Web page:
Memphis Meats may be further along the path to commercialization than others are, but I haven't heard of any talk yet of throwing bones into the mix. Many meat products contain bones, and bones can be used to make broth, add flavor to beans and stews, etc. Unlike what they have been doing with strands of muscle cells, they may need to... 3D print bones using bone cells? They could take a page from what biomedical science people are doing [sciencemag.org] in this area.

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          [SIG] 10/28/2017: Soylent Upgrade v14 [soylentnews.org]
    • (Score: 2) by takyon on Sunday November 05 2017, @07:21PM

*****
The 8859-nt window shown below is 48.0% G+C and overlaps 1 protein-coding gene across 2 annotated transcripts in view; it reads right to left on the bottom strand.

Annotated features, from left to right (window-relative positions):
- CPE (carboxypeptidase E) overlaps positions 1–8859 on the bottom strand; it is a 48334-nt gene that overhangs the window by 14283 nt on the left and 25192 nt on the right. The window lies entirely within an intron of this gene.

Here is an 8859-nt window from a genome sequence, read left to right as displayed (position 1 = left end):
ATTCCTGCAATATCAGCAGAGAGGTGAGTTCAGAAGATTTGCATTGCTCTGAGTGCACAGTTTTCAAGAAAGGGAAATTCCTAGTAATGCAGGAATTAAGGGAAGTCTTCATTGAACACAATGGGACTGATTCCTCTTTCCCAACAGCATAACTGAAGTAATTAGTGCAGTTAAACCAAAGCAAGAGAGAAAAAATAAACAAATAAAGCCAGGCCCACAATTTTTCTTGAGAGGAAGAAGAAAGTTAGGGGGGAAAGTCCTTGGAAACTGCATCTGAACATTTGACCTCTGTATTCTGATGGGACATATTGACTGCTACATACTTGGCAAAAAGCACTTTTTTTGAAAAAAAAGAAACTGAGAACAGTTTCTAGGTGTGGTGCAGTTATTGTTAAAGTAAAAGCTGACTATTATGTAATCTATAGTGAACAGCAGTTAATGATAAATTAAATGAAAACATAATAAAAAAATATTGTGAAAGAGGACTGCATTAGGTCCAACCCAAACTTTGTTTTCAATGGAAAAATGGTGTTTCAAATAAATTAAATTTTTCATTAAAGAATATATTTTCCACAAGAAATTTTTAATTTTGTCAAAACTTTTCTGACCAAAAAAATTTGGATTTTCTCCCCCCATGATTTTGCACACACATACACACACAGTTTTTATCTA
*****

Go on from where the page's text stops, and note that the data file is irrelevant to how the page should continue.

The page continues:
by takyon (881) <{takyon} {at} {soylentnews.org}> on Sunday November 05 2017, @07:21PM (#592614) Journal

      I'll add that given the nature of the product (no animal suffering, supported philosophically by PETA as well as less rabid animal activists, less environmental impact, potential to be grown without exposure to antibiotics or pesticides), you could see how this might be sold at a premium in the initial years. This could allow it to compete against "organic", "cruelty free", and "cage free" products that can easily be 2-3 times more expensive than their normal counterparts. For example, in a previous story I quoted a price of $6/lb for bulk Costco chicken breasts. Normal chicken breasts cost something closer to $2/lb.

      It also has the potential to allow the creation of meats that would normally be unmarketable or illegal (at least in some contexts, like the amount you can hunt). Penguin, lion, human (HeLameat?), whatever. Once you isolate the cells, you can grow it.